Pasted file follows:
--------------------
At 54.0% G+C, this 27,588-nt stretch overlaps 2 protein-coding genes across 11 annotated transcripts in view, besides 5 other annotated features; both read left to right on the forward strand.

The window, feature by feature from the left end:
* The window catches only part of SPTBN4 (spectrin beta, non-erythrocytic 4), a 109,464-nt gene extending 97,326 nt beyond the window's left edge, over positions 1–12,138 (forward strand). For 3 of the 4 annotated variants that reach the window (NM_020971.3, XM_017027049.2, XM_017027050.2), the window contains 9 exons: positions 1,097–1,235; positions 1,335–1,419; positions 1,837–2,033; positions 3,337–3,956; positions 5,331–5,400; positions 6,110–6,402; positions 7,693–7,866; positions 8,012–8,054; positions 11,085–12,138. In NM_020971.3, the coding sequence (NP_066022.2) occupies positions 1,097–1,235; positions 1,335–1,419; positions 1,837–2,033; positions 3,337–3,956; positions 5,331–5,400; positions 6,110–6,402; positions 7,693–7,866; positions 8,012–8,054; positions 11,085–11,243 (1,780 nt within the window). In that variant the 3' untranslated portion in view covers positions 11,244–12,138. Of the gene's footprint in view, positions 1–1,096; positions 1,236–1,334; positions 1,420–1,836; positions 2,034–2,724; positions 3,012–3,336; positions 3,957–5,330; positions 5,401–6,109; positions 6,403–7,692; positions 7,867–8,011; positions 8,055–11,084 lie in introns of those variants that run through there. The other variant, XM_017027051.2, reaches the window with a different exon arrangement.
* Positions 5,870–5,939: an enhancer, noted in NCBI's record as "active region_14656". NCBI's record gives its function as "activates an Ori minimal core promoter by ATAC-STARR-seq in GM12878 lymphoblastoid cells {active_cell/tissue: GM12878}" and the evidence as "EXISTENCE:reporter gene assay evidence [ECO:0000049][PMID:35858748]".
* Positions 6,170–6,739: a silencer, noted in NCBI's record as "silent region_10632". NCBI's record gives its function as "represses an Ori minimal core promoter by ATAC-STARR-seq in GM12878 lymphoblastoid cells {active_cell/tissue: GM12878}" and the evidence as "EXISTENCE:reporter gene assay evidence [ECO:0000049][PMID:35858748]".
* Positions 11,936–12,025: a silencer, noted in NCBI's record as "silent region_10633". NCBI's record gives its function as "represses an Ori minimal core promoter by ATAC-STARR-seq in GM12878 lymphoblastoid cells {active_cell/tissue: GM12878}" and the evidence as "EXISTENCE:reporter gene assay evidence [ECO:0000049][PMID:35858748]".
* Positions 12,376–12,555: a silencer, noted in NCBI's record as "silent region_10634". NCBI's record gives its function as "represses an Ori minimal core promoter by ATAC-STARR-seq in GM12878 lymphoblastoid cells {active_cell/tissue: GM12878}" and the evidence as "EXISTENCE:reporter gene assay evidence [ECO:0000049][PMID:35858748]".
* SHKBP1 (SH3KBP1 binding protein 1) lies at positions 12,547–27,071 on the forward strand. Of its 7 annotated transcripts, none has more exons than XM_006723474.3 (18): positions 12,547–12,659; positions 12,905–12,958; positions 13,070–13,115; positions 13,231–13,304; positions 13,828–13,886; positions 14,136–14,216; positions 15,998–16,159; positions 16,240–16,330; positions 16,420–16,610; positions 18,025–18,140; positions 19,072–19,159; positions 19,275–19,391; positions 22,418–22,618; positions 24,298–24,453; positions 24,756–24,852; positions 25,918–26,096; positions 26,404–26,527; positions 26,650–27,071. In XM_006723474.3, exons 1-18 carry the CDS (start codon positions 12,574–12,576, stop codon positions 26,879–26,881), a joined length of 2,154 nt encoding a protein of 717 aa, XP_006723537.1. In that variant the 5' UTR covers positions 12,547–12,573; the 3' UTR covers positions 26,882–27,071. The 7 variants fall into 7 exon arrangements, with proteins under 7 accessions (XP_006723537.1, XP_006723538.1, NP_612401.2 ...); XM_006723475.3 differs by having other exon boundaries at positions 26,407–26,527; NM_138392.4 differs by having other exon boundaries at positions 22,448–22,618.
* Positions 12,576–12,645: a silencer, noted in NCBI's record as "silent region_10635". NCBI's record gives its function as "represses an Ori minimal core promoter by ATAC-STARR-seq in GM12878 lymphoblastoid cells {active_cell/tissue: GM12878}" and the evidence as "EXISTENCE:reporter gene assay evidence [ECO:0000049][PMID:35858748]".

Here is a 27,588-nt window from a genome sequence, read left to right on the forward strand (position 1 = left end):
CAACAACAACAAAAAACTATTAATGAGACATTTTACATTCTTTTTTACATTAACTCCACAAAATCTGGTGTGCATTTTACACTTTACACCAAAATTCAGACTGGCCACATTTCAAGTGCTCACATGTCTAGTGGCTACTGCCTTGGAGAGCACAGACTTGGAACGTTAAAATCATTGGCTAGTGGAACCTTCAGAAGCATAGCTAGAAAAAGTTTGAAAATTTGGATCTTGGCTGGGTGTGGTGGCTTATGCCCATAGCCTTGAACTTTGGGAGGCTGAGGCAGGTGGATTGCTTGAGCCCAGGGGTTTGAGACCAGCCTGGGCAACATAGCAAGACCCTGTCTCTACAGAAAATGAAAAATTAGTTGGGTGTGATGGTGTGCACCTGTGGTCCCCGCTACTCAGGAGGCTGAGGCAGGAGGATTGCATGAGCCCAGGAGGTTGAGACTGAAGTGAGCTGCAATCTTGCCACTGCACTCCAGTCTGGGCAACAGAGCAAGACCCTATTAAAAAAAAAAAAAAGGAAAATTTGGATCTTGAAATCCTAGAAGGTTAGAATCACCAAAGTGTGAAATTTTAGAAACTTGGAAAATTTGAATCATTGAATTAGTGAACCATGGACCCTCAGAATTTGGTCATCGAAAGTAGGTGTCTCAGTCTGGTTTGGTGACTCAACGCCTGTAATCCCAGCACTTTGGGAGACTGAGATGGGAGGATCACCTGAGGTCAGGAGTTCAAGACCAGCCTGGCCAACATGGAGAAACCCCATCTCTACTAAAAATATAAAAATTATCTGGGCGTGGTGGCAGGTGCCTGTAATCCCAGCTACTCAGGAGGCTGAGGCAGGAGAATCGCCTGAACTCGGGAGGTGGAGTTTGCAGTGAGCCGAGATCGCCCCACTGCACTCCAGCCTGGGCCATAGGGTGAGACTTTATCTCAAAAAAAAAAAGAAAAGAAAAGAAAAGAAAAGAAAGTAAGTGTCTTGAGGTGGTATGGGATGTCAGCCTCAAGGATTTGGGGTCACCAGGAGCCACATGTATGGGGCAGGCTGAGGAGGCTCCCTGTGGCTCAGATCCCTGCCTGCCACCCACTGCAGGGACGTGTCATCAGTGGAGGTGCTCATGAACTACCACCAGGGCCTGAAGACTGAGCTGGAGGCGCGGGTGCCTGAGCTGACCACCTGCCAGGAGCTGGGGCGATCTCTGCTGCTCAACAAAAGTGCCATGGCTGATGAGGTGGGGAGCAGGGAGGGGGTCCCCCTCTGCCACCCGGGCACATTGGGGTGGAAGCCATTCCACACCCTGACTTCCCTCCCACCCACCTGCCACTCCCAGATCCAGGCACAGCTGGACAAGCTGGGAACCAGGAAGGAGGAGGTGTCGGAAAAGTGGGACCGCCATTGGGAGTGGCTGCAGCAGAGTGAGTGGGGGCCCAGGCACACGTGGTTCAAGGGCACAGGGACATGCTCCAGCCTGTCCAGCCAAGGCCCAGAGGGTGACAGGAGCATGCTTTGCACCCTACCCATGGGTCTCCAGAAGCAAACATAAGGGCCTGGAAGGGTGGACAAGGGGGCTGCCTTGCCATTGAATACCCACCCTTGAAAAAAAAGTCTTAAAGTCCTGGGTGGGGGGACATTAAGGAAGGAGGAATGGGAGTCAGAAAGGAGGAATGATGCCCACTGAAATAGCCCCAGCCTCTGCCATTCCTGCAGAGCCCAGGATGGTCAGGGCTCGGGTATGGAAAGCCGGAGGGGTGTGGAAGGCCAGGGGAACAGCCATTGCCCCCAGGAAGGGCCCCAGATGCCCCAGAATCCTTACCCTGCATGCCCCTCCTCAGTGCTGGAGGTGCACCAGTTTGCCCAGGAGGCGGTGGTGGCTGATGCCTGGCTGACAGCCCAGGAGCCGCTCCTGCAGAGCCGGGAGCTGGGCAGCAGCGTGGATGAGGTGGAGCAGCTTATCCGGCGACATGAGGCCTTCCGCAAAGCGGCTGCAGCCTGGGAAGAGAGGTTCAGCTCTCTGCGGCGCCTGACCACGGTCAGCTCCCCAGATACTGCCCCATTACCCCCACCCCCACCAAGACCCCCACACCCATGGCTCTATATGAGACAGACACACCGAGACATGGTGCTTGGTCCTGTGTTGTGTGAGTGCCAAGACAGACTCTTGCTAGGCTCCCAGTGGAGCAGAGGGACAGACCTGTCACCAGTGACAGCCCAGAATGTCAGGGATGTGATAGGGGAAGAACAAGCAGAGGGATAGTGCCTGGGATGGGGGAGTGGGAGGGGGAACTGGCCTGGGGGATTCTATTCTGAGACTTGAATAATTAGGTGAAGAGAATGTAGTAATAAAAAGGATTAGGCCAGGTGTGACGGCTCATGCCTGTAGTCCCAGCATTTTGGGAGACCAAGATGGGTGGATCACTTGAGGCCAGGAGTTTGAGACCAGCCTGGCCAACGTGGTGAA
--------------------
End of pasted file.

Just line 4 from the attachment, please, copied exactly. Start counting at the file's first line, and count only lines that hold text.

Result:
* Positions 5,870–5,939: an enhancer, noted in NCBI's record as "active region_14656". NCBI's record gives its function as "activates an Ori minimal core promoter by ATAC-STARR-seq in GM12878 lymphoblastoid cells {active_cell/tissue: GM12878}" and the evidence as "EXISTENCE:reporter gene assay evidence [ECO:0000049][PMID:35858748]".